22 Oct Should I Have An Open Floor Plan?
Modernizing and updating your home’s floor plan can be a great option for a home renovation. Perhaps you’ve thought about removing a few walls to open up the space. An open floor plan may be the talk of every home improvement show on television, but is it really the right choice for your space? There are some advantages to doing so, but before you decide to take a sledgehammer to a random wall, there are a few more things to consider.
The Advantages of an Open Floor Plan
An open floor plan is defined as a home with fewer walls and open sightlines. That means you may be able to stand in the kitchen and see what’s on the television in the living room and right out the front window to see who’s pulling in the door. That’s the key advantage – being able to see and experience everything at once.
It sounds like a good thing, and it can be in some situations. A few key reasons people love open floor plans include these.
Advantage #1: There’s more space
When you get rid of walls and doorways, you create space. That’s one of the reasons home improvement shows love this feature, especially when they are flipping homes. It’s wonderful to not be restricted by walls when placing furniture or when one room really could use a few extra square feet that the other offers.
Advantage #2: There’s potentially more light
By removing obstacles around the home, there is the potential for more light to stream in the windows. It also reduces the number of shadows around the home from lamps and light fixtures. Natural light flowing into a home makes it more comfortable and overall more appealing. Even better, this can help the space to feel larger and less cramped. There’s no doubt that a home with too many sectioned off spaces and rooms is losing that open feel due to the lack of light.
Advantage #3: Better traffic flow
Another of the advantages is as simple as better traffic flow. Do your guests have to walk through several dark hallways to get to the kitchen? Do you find yourself having to navigate several rooms to get into the living space? Open concept homes typically have fewer paths people have to follow to get where they need and want to go. That opens up traffic flow and, especially when entertaining guests, it can make the space easier to use.
The Disadvantages of an Open Floor Plan
For some people, the investment in an open floor plan makes sense. It creates ample movement and lots of light. Now, take a step into 2020 and the time of the pandemic. Suddenly, there are numerous people at home, working and going to school online. It wasn’t long before many people with an open concept home struggled to find any peace and quiet. There was no door to close and fewer spaces to spread people out. For parents, managing team meetings on Zoom in one space while kids listened to lessons in the other room was difficult for everyone involved.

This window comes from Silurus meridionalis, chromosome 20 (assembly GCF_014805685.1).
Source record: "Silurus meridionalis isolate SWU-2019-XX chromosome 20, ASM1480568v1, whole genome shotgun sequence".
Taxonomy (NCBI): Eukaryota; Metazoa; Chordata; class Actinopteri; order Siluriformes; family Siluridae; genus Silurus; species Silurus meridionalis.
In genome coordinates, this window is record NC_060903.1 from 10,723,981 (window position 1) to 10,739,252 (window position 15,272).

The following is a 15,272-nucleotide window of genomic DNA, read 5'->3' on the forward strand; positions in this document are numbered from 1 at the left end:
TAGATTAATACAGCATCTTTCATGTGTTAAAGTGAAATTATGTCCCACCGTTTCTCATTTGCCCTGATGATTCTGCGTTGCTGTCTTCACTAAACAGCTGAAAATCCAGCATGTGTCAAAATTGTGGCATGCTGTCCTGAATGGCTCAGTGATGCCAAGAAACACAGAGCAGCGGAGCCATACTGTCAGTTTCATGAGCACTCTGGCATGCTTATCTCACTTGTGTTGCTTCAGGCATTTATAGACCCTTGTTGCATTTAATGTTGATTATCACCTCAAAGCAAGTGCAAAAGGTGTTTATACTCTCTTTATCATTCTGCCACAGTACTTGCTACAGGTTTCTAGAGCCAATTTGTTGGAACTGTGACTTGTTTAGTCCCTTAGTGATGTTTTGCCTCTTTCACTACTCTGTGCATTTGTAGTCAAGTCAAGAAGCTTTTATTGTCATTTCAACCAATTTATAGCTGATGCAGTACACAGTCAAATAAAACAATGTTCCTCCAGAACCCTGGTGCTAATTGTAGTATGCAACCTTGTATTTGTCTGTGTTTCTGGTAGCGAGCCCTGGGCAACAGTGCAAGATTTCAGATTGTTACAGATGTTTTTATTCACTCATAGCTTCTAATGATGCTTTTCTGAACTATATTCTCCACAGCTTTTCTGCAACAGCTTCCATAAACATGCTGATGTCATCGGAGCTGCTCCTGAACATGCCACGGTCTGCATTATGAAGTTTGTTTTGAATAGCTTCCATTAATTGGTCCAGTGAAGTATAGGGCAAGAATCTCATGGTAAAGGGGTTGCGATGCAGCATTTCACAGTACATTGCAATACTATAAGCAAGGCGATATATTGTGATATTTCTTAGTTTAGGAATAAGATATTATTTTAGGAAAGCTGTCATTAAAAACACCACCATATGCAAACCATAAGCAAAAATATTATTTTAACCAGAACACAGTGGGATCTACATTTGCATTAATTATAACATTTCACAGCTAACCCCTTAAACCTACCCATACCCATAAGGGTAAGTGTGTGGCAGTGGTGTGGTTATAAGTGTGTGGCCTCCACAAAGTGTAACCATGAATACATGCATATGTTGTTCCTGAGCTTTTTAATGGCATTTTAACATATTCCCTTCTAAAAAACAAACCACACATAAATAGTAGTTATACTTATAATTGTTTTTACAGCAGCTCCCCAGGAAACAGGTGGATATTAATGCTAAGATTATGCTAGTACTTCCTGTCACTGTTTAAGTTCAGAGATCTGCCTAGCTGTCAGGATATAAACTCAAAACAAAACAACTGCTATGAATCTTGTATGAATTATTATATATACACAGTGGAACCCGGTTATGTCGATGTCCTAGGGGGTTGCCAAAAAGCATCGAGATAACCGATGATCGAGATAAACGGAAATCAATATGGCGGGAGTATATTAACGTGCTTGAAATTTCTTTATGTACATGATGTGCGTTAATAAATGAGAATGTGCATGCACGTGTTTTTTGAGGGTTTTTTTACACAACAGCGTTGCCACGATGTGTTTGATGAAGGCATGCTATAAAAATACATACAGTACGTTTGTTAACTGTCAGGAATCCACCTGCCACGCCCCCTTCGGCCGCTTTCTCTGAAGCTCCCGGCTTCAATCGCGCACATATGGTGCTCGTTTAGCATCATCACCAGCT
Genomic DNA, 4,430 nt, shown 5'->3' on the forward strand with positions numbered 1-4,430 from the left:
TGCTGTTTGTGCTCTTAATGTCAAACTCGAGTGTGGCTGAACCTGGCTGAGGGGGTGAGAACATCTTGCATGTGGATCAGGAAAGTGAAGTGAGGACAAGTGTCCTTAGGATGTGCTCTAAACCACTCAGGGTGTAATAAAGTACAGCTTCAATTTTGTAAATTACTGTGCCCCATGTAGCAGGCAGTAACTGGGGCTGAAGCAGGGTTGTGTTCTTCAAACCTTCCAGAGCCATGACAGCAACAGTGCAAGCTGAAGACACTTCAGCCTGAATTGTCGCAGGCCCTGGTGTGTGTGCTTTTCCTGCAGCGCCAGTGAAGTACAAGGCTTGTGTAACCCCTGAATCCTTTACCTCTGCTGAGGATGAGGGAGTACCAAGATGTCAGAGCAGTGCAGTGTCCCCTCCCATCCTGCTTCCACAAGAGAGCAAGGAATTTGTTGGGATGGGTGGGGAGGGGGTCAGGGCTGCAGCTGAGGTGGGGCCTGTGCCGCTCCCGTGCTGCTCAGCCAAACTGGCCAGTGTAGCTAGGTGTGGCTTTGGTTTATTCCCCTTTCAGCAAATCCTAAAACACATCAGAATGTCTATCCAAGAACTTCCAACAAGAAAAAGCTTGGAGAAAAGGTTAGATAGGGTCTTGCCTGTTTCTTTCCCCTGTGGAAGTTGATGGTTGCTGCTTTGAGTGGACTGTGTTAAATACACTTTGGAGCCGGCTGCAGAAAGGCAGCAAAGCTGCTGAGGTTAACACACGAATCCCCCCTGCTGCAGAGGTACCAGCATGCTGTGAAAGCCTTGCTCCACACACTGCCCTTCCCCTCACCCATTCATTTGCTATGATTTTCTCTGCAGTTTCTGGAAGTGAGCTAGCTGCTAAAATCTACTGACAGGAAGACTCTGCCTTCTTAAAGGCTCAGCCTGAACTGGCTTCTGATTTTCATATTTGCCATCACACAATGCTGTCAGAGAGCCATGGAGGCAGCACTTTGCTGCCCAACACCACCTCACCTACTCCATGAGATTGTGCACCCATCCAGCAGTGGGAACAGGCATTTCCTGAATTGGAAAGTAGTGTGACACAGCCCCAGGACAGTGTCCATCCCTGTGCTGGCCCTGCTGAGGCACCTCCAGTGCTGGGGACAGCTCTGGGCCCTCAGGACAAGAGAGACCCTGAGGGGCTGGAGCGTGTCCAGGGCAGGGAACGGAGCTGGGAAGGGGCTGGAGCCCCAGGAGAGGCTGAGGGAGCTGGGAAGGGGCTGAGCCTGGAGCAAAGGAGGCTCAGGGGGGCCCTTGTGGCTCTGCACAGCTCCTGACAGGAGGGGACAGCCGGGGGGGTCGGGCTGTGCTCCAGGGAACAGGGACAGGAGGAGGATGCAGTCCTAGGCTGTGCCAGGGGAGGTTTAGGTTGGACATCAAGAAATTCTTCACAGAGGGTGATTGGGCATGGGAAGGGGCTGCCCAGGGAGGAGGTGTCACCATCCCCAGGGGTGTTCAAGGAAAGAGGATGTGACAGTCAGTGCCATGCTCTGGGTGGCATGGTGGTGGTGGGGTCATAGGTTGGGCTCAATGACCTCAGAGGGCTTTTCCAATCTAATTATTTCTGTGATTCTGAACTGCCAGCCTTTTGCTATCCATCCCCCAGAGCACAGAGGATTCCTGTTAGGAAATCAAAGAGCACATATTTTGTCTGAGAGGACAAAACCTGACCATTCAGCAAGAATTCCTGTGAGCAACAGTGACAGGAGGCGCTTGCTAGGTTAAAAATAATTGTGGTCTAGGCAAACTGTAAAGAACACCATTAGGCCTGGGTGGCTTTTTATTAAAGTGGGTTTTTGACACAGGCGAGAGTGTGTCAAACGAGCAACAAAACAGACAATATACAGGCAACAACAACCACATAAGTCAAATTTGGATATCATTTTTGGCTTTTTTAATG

Even if all of your household members are back to school and back in the office, there are still a few important reasons why open floor plans are challenging. Here are a few things to keep in mind as you move forward with this decision:
Disadvantage #1: Arranging furniture can be a challenge
One of the most common initial problems when opening up space is the lack of walls to place furniture, TVs, and desks. Suddenly, there are no walls to do so. That makes arranging the home a bit more challenging especially in homes where there are a lot of pieces to add. One way around this is to place larger pieces of furniture in the home to create barriers or define spaces (but doing so somewhat defeats the benefit of tearing down those walls).
Disadvantage #2: There’s less privacy and more noise
One of the things many people don’t think about when taking down walls is what those walls are actually doing. For example, they are helping to keep conversations on the phone or noisy kids’ programming contained more effectively. When you take down those walls, that sound is traveling through the home more readily.
It may be nice when two people are conversing across a room when they are home alone. However, when you have a few kids playing video games and someone trying to stream Netflix in the ‘other’ room, things get difficult.
The same applies to privacy. There are no doors or walls to give you a bit of time for a break from everyone else in the home. That’s going to make it harder when you need quiet time to read a book or just want some time to yourself without having to retreat to the bedroom.
Disadvantage #3: Open floor plans can cause clutter and mess and anxiety
Another factor to take into consideration is the clutter. When you have one big open space that serves as your foyer, living room, dining area, and then leads into the kitchen, every piece of furniture is in that space. It is easy to clutter up the home, making it very difficult to overlook the mess. For some people, all of that clutter can trigger a bit of anxiety.
That anxiety may be amplified when there’s a sudden knock on the door and there’s no way to shut the door to the dining room so no one sees the kids’ toys or the mess of books you were thinking about organizing.
Which is the right decision for you? Instead of making a decision outright, it may be better to talk to an architect who can design spaces that fit your family’s needs without putting yourself at risk of having limited overall function or the ability to duck into the dining room for a bit of quiet time and a glass of wine. Take a careful look at the various ways to make your space feel open, airy, and fully lighted without minimizing the overall benefits that a home with defined spaces tends to offer.